Following brief sea
trials, Altamaha got underway for San Diego, California, on 27
October 1942 in company with Kendrick. While they were en route, Kendrick
spotted a submarine and claimed that members of her crew had seen
three torpedoes which had been fired at the escort carrier. However,
no one on Altamaha observed any of the torpedoes. The voyage
continued uneventfully, and the ships reached San Diego on 31
October 1942. The carrier then took on aircraft and passengers and sailed
in convoy on 3 November 1942 for the southwest Pacific.
Upon reaching Espiritu Santo on 24 November 1942, she delivered part of
her cargo and continued on to New Caledonia. She reached Nouméa on
28 November and commenced a period of flight operations and training
exercises. The vessel returned to Espiritu Santo on 30. December
continued on to the Fiji Islands and touched at Nadi on 13 January
1943 before beginning another period of operational training.
In early February, Altamaha paused off Funafuti, Ellice Islands;
loaded cargo and personnel on to barges and sent them ashore. The
carrier then proceeded to Hawaii and arrived at Pearl Harbor on 10
February 1943. There, the planes and personnel of Air Group 11 came on
board, and the ship set a course for the Fiji Islands on 19 February.
She reached Nadi on 28 February, discharged her cargo, and reversed
her course back toward the Hawaiian Islands.
After a short stay in port at Pearl Harbor, the escort carrier got
underway on 9. March 1943 with replacement aircraft for the flattops of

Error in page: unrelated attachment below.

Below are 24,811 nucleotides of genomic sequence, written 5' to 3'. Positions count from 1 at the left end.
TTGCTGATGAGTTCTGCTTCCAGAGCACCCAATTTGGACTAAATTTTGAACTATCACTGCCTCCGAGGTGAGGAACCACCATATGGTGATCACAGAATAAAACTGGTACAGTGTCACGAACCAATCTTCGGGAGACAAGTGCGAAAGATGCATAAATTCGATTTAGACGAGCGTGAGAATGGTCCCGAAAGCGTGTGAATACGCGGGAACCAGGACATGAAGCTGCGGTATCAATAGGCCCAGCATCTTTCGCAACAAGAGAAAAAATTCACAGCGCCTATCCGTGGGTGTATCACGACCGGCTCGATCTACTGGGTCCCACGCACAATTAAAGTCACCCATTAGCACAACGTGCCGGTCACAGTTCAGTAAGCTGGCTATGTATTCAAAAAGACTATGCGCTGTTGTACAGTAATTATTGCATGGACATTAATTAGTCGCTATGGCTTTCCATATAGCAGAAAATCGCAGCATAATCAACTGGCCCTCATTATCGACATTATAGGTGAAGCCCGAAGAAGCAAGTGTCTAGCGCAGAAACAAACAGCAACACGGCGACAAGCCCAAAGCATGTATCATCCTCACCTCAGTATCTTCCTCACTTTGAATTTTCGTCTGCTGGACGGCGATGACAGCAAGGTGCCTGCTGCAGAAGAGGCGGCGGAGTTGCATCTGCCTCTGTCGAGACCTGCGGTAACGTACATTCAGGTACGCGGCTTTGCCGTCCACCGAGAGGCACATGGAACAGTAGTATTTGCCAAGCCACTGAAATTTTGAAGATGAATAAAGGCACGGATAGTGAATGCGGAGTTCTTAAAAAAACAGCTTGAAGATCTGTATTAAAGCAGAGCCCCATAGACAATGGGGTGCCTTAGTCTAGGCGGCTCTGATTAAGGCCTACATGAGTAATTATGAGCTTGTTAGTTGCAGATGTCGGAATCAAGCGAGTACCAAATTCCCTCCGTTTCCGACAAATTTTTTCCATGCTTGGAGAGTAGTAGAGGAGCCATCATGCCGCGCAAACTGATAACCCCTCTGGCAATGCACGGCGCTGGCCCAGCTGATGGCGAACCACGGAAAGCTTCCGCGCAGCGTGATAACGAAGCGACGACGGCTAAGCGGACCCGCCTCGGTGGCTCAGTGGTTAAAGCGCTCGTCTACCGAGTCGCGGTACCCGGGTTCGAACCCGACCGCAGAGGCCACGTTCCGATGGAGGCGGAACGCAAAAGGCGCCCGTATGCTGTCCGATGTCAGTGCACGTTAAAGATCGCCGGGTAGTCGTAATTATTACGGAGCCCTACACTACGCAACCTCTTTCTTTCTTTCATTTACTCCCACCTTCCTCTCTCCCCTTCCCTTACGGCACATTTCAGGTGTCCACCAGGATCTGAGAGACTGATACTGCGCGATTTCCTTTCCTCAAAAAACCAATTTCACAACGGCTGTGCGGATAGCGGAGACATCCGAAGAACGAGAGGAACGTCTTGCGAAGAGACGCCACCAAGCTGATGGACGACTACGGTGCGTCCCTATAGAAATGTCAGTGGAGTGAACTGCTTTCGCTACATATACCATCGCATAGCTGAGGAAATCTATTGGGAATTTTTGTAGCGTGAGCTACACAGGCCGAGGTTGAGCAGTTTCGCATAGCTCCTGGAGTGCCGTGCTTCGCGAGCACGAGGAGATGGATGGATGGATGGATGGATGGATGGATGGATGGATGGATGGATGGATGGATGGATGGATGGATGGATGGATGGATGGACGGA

the Pacific Fleet. She paused at Palmyra Island on 15 March,
continued on to Johnston Island debarked marine aviation personnel
on 17 March, and touched at Midway Atoll three days later before
reversing course and returning to Hawaii. She remained at Pearl
Harbor for one day, 23 March, and then continued on to the West
Altamaha reached San Diego on 1 April and commenced three and
one-half months of flight operations off the California coast
alternated with upkeep in San Diego. On 13 July, she arrived at
Alameda, California, to take on planes from the naval air station
there. The escort carrier got underway for Australia three days
later and made Brisbane on 3 August. Following a 10-day visit to
Fremantle, Western Australia, she got underway on 16 August for
India and arrived at Karachi on 28 August and delivered 29 Army Air
On 2 September, the escort carrier reversed her course and steamed
back to Australia. She reached Melbourne on 18 September and, at the
end of three days there in a leave and upkeep status got underway
for the West Coast of the United States. On 8 October, the vessel
entered the Mare Island Navy Yard, Vallejo, California, for overhaul.
The escort carrier got underway for sea trials on 8 November paused
briefly at Alameda to take on replacement aircraft, and sailed on 13
November for Brisbane. Altamaha reached her destination on 30